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48 Reviews
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63 of 63 people found the following review helpful
5.0 out of 5 stars History today !
I first read this book with only an outline understanding of WW1 - my Grandfather fought, and was wounded, at Passchendaele.
This led to adult curiosity.
I never studied history at school, but this book brought home to me the importance of the subject - it's not about dates and places, it's about people, ordinary people like my Grandfather, who not only...
Published on 9 Aug 2004 by Neil Johnson

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10 of 10 people found the following review helpful
2.0 out of 5 stars BUY THE PAPERBACK NOT THE TERRIBLE KINDLE VERSION
I have read this book two or three times (first in paperback) and most recently on my Kindle (which I took on holiday with me to Northern France). This book is a worthy testament to the men who fought in this most terrible campaign. It is by turns shocking, terrifying, moving and even an inspirational read about a very important event in history involving the people who...
Published 17 months ago by Cavendish 889


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5.0 out of 5 stars excellent, 2 Sep 2014
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As are all Lyn MacDonalds books, detailed, full of letters and first hand accounts from the brave men and women and hard to put down
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5.0 out of 5 stars Brilliant read., 1 Sep 2014
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A very well written book, plenty to think about (the futility of war). An absolute must read for WW1 research.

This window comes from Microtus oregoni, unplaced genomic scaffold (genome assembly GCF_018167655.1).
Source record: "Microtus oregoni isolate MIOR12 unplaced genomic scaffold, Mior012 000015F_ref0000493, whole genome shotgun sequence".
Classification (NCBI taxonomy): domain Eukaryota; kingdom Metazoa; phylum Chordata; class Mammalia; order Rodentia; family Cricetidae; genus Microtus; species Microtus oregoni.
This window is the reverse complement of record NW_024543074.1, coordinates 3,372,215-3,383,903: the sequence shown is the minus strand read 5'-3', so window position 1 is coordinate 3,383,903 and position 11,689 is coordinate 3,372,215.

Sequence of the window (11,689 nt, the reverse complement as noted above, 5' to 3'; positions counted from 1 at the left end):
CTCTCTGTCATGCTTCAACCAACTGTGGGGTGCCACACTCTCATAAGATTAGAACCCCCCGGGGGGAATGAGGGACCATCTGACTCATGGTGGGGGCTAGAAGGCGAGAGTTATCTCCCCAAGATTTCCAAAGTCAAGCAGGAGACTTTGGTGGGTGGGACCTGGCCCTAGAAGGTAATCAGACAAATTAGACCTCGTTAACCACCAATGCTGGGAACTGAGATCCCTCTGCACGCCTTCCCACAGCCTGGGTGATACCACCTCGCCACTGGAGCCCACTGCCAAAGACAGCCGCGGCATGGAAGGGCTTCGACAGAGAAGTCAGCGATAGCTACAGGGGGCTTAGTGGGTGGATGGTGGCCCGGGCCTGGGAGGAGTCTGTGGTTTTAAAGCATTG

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3 of 5 people found the following review helpful
5.0 out of 5 stars Great Book!, 15 Dec 1999
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I bought this book mainly because I remembered my grandad telling me about the attack he took part in with his regiment( the 10th Worcs)and I was amazed to find an extract from an acting corporal in the book,but that`s what Lyn Macdonald`s book are great at telling you from the soldiers point,buy this book for a proper view of the first World war.
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5.0 out of 5 stars Five Stars, 1 Sep 2014
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yet another great ex[position of the times
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6 of 10 people found the following review helpful
5.0 out of 5 stars What sacrifice, 12 Dec 2001
By A Customer
A book that does not hide away from describing all the human emotions that this dreadful yet glorious battle sustained. The sacrifice that these noble men made under 100 years ago beggars belief in our age of fickleness.
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5.0 out of 5 stars Five Stars, 20 Aug 2014
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This review is from: They Called it Passchendaele: Story of the Third Battle of Ypres and of the Men Who Fought in it (Hardcover)
Very moving
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5 of 12 people found the following review helpful
1.0 out of 5 stars Features nothing in the way of an actual account of the battle, 9 Jan 2014